Frampton paints the portrait of a tripartite relationship between the Egyptian government, the Muslim Brotherhood, and the United States (or the United Kingdom, whose relationship with the Brotherhood he also explores). Critically, he argues that these three legs of the stool on which the relationship rests are not equal. Egypt’s rulers “set the rules of the game” when it came to relations between the Brotherhood and the United States, which he notes has preferred to work with the “grain of state power.” During the Cold War, for example, the United States worked with so-called friendly dictators despite the fact that these regimes did not share America’s political values. At the time, the United States did not attempt to engineer the internal transformation of their countries.38 After 9/11, however, America began pressing some of its partners to undertake political reforms that would effectively change the way in which these countries were governed in order to address potential risk factors for terrorism. Although American officials increased their emphasis on internal political reforms, they never prioritized these reforms when dealing with Egypt or partner nations run by authoritarian-backed regimes.
President George W. Bush made democratization a key component of his counterterrorism strategy. He proclaimed it was necessary to “shake off decades of failed policy in the Middle East” and to cease tolerating “oppression for the sake of stability.”39 Bush singled out Egypt as the place where a peaceful democratic transformation of the Middle East should begin. While encouraging other countries to take the first steps toward democracy, he asserted in a 2003 speech that “The great and proud nation of Egypt has shown the way toward peace in the Middle East, and now should show the way toward democracy in the Middle East.”40
For a brief moment in 2005, when Egypt held multiparty presidential elections for the first time, it appeared that U.S. entreaties had found traction. In reality, the nominating process was so onerous that the outcome of the election was guaranteed well in advance. Just to be safe, the security services attacked opposition supporters, engaged in vote-rigging, and arrested the opposing presidential candidate.41 In spite of similar attempts at repression during the multiphase parliamentary elections held later that year, Muslim Brotherhood members who ran as independents won 88 out of the 112 opposition seats. Mubarak’s party maintained a majority, but the Brotherhood’s gains sparked a strong response. The regime retreated from promises of political reform, tightened its grip on power, and increased its repression of domestic opponents.42 Some analysts believe that, in addition to his domestic political compulsions, Mubarak’s harsh response was meant to send a message to the United States that he would not be pressured into political reforms that could empower the Muslim Brotherhood to threaten his hold on power specifically or the military in general.43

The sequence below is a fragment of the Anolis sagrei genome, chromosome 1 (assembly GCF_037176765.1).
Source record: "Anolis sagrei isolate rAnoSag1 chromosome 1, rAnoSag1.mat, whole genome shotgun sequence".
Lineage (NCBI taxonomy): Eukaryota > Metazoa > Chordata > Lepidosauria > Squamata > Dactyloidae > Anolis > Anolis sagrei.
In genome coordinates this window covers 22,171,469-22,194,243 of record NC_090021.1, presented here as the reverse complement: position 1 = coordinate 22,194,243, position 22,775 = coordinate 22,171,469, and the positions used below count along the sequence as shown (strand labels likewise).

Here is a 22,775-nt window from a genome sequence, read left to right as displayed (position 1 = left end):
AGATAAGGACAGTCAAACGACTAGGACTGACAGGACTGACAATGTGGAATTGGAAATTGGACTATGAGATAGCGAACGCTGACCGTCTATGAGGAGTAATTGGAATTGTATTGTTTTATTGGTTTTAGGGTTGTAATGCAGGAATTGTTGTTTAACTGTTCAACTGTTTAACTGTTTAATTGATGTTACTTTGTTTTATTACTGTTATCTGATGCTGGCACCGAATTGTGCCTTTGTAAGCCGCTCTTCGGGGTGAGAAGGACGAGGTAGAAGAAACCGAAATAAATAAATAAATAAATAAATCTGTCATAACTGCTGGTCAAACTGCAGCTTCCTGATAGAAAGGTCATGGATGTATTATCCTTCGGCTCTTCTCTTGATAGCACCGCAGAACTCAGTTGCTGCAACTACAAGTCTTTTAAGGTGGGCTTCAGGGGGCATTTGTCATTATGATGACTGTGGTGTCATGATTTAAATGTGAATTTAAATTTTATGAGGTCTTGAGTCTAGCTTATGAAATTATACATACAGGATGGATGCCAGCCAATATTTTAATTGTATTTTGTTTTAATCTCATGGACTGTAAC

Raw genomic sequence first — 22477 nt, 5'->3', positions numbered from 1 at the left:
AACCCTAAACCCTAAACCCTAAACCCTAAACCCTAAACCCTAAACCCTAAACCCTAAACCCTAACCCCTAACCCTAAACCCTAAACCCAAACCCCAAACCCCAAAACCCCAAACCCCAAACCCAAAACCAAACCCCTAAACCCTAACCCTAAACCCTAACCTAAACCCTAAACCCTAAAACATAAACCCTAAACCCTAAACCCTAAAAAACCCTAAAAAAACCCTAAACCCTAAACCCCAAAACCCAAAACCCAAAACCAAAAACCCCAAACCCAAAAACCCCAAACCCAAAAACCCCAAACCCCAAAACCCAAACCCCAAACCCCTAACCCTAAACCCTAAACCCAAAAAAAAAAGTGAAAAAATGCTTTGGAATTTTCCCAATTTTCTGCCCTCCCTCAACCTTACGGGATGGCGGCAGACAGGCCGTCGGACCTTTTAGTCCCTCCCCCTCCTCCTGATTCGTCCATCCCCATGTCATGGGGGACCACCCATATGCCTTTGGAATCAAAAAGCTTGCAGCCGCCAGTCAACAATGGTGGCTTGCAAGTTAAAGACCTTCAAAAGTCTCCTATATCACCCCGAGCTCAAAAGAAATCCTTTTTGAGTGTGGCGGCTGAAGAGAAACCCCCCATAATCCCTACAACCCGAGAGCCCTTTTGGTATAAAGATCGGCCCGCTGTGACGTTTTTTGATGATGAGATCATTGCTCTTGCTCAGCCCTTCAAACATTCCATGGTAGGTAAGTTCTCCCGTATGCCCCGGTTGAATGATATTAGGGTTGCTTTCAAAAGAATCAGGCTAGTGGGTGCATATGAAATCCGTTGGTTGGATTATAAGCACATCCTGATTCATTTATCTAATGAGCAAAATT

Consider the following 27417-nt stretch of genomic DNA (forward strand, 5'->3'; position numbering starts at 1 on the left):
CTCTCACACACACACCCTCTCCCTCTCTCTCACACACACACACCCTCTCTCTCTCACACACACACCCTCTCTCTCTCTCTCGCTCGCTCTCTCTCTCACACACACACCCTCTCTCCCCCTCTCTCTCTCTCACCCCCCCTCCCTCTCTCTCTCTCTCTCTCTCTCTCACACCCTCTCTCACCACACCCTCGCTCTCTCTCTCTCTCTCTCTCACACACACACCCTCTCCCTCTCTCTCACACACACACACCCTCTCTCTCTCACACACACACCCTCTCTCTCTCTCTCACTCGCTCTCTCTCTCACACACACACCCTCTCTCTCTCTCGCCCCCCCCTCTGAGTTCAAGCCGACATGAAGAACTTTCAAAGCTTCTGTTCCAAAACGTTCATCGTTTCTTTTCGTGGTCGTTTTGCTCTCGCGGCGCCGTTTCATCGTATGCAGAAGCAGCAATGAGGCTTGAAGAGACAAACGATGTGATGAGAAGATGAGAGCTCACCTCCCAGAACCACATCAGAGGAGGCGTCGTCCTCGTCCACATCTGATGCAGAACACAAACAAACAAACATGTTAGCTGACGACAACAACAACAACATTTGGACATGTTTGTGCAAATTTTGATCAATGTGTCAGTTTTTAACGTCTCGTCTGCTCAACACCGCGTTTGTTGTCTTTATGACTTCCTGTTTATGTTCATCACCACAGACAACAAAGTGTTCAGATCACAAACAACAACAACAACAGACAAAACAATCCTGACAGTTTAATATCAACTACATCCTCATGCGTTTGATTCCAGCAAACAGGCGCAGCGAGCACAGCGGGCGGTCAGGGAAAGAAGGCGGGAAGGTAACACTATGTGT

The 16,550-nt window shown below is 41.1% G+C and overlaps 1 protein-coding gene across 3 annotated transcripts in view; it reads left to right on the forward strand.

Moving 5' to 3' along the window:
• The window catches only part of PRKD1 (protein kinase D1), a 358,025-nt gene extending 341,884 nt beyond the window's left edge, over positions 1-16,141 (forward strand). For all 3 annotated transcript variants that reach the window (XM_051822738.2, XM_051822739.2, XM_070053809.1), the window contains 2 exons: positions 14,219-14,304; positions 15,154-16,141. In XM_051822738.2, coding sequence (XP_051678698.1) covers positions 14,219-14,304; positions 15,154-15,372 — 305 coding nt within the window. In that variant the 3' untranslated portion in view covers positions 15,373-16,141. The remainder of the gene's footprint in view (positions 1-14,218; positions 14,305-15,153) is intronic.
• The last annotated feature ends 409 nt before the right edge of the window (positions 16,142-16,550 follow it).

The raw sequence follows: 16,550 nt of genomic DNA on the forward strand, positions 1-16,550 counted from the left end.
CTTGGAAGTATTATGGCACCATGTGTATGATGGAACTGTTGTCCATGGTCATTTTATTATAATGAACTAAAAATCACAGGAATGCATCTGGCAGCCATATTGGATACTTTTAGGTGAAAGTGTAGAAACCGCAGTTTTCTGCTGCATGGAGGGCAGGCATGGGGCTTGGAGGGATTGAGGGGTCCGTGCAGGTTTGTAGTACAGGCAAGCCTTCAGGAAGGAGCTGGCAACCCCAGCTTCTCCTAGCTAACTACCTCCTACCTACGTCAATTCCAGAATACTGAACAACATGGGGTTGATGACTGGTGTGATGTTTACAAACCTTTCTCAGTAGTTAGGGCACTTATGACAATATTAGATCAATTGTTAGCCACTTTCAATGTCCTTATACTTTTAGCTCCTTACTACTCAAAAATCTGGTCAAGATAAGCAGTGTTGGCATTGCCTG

The Muslim Brotherhood’s victory at the polls following the Arab uprisings almost a decade later was not celebrated in Washington, where concerns persisted about Islamists coming to power. In keeping with the longstanding practice of working with the regime in power, the Obama administration nevertheless honored the outcome of the elections and sought to work with the Morsi-led government. This proved more difficult in some areas than others. U.S.-Egyptian counterterrorism cooperation suffered, in part because Morsi and his advisers did not view the jihadists already waging an insurgency in the Sinai as a long-term threat. The Morsi government believed that by establishing a genuinely Islamic government they could remove the casus belli motivating al Qaeda and other jihadists interested in targeting Egypt.44 The Morsi government was also slow to protect the U.S. embassy when thousands of Egyptians protested outside of it on Sept. 11, 2012. Some demonstrators in Egypt scaled the embassy’s walls, a security breach that reportedly led President Barack Obama to question whether Egypt could still be considered a reliable partner.45 The tide finally began to turn after some jihadists began targeting Morsi directly.46 Then he was overthrown. In June 2014, after taking off his military uniform, Abdel Fatah al Sisi, the de facto leader of Egypt since the coup, was elected president with 96.91 percent of the vote.
In explaining the U.S. decision to release security assistance, which, as mentioned earlier, the United States temporarily suspended after Morsi was ousted, Obama said, “Our approach to Egypt reflects a larger point: The United States will at times work with governments that do not meet, at least in our view, the highest international expectations, but who work with us on our core interests.”47 This approach was very much in keeping with the longstanding practice of going with the grain of state power.
Egyptian government influence over the U.S. relationship with the Brotherhood increased during the Trump administration. This was partly a function of President Donald Trump himself. In sharp contrast to his predecessors, Trump had no interest in promoting good governance and rule of law abroad. He also appears to have made little distinction between violent jihadists like al Qaeda and non-violent Islamists. Indeed, his administration explored designating the Brotherhood a foreign terrorist organization on two occasions: not long after taking office in 2017, and then in 2019 at the urging of al Sisi as well as the Saudi and Emirati governments.48 Neither of these efforts ever came to fruition, but they nevertheless highlighted the degree to which the Egyptian government’s influence over the U.S. relationship with the Brotherhood grew during the Trump administration.